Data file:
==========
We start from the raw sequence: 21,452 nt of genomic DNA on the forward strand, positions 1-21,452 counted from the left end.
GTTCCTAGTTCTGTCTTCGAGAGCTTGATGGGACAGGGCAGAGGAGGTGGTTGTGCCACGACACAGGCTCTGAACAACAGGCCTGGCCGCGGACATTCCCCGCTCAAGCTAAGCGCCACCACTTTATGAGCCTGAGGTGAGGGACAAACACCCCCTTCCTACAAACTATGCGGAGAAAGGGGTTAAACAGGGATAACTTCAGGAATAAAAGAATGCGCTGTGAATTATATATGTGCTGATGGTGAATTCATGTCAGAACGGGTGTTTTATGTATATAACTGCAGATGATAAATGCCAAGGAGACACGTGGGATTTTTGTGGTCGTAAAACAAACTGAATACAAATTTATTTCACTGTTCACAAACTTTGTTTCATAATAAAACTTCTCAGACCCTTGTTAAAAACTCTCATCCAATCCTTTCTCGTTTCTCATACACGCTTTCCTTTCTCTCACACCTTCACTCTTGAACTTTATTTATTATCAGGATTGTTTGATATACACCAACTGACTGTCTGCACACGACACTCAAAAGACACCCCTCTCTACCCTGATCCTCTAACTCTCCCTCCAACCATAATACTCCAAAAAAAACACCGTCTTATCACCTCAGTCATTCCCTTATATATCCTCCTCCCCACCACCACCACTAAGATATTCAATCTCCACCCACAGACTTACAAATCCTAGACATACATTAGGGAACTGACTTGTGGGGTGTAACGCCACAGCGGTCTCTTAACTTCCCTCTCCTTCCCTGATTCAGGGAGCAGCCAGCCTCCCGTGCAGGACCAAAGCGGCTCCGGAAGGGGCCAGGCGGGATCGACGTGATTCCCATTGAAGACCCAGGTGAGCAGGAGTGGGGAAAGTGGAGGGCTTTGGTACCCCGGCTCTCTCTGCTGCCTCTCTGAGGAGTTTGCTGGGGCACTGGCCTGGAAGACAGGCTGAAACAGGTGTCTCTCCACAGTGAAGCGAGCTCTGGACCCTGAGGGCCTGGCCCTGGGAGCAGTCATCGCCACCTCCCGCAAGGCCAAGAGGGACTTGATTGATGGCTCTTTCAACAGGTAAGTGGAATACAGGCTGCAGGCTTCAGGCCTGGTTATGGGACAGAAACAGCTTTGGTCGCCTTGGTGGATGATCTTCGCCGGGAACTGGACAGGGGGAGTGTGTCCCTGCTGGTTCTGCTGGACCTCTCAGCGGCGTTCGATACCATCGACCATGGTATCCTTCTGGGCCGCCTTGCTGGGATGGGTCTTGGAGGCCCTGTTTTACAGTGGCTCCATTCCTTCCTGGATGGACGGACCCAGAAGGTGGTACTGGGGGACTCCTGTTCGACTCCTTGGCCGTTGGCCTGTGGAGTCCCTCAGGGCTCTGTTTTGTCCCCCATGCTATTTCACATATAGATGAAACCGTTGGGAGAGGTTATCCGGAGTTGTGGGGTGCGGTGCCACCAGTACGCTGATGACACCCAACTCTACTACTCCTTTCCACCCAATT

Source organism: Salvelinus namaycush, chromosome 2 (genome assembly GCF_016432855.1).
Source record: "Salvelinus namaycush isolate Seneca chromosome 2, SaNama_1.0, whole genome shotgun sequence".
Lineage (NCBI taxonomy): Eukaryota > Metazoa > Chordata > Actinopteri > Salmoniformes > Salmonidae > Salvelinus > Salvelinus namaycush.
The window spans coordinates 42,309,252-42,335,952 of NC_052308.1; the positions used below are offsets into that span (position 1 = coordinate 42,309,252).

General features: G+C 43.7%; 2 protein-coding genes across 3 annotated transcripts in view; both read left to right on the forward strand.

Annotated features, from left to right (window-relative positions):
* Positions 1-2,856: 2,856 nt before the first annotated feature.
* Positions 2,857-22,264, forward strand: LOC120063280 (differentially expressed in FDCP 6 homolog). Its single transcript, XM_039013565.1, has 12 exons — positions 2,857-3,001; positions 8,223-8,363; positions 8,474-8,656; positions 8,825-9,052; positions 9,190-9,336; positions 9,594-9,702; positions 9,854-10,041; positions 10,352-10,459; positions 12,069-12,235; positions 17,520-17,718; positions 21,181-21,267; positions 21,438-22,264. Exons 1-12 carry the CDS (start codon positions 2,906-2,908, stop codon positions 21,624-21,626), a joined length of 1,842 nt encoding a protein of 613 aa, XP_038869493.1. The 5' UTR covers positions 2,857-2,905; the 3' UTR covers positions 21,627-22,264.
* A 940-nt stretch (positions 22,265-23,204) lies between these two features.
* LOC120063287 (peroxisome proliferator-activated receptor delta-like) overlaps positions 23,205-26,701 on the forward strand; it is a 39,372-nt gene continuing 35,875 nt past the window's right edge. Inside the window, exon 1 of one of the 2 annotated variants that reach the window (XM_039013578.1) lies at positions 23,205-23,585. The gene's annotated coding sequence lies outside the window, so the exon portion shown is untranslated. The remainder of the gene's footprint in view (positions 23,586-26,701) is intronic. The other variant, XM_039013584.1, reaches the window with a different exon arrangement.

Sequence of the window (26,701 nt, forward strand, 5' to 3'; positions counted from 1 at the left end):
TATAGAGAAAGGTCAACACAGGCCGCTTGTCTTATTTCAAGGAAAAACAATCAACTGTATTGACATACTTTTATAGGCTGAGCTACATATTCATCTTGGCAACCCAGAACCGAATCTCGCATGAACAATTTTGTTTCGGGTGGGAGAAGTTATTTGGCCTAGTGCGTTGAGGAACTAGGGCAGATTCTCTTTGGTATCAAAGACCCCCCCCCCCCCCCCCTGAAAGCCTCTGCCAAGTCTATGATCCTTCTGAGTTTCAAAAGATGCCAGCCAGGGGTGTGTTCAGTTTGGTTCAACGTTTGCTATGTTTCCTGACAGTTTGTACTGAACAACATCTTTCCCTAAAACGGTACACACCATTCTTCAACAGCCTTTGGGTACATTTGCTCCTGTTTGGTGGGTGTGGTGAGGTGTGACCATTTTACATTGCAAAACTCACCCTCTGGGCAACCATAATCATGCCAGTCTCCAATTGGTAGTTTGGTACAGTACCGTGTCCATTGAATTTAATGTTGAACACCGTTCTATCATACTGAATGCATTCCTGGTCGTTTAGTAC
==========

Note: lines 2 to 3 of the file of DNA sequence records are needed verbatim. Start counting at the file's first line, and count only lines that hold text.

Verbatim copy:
GTTCCTAGTTCTGTCTTCGAGAGCTTGATGGGACAGGGCAGAGGAGGTGGTTGTGCCACGACACAGGCTCTGAACAACAGGCCTGGCCGCGGACATTCCCCGCTCAAGCTAAGCGCCACCACTTTATGAGCCTGAGGTGAGGGACAAACACCCCCTTCCTACAAACTATGCGGAGAAAGGGGTTAAACAGGGATAACTTCAGGAATAAAAGAATGCGCTGTGAATTATATATGTGCTGATGGTGAATTCATGTCAGAACGGGTGTTTTATGTATATAACTGCAGATGATAAATGCCAAGGAGACACGTGGGATTTTTGTGGTCGTAAAACAAACTGAATACAAATTTATTTCACTGTTCACAAACTTTGTTTCATAATAAAACTTCTCAGACCCTTGTTAAAAACTCTCATCCAATCCTTTCTCGTTTCTCATACACGCTTTCCTTTCTCTCACACCTTCACTCTTGAACTTTATTTATTATCAGGATTGTTTGATATACACCAACTGACTGTCTGCACACGACACTCAAAAGACACCCCTCTCTACCCTGATCCTCTAACTCTCCCTCCAACCATAATACTCCAAAAAAAACACCGTCTTATCACCTCAGTCATTCCCTTATATATCCTCCTCCCCACCACCACCACTAAGATATTCAATCTCCACCCACAGACTTACAAATCCTAGACATACATTAGGGAACTGACTTGTGGGGTGTAACGCCACAGCGGTCTCTTAACTTCCCTCTCCTTCCCTGATTCAGGGAGCAGCCAGCCTCCCGTGCAGGACCAAAGCGGCTCCGGAAGGGGCCAGGCGGGATCGACGTGATTCCCATTGAAGACCCAGGTGAGCAGGAGTGGGGAAAGTGGAGGGCTTTGGTACCCCGGCTCTCTCTGCTGCCTCTCTGAGGAGTTTGCTGGGGCACTGGCCTGGAAGACAGGCTGAAACAGGTGTCTCTCCACAGTGAAGCGAGCTCTGGACCCTGAGGGCCTGGCCCTGGGAGCAGTCATCGCCACCTCCCGCAAGGCCAAGAGGGACTTGATTGATGGCTCTTTCAACAGGTAAGTGGAATACAGGCTGCAGGCTTCAGGCCTGGTTATGGGACAGAAACAGCTTTGGTCGCCTTGGTGGATGATCTTCGCCGGGAACTGGACAGGGGGAGTGTGTCCCTGCTGGTTCTGCTGGACCTCTCAGCGGCGTTCGATACCATCGACCATGGTATCCTTCTGGGCCGCCTTGCTGGGATGGGTCTTGGAGGCCCTGTTTTACAGTGGCTCCATTCCTTCCTGGATGGACGGACCCAGAAGGTGGTACTGGGGGACTCCTGTTCGACTCCTTGGCCGTTGGCCTGTGGAGTCCCTCAGGGCTCTGTTTTGTCCCCCATGCTATTTCACATATAGATGAAACCGTTGGGAGAGGTTATCCGGAGTTGTGGGGTGCGGTGCCACCAGTACGCTGATGACACCCAACTCTACTACTCCTTTCCACCCAATT

Source organism: Salvelinus namaycush, chromosome 2 (genome assembly GCF_016432855.1).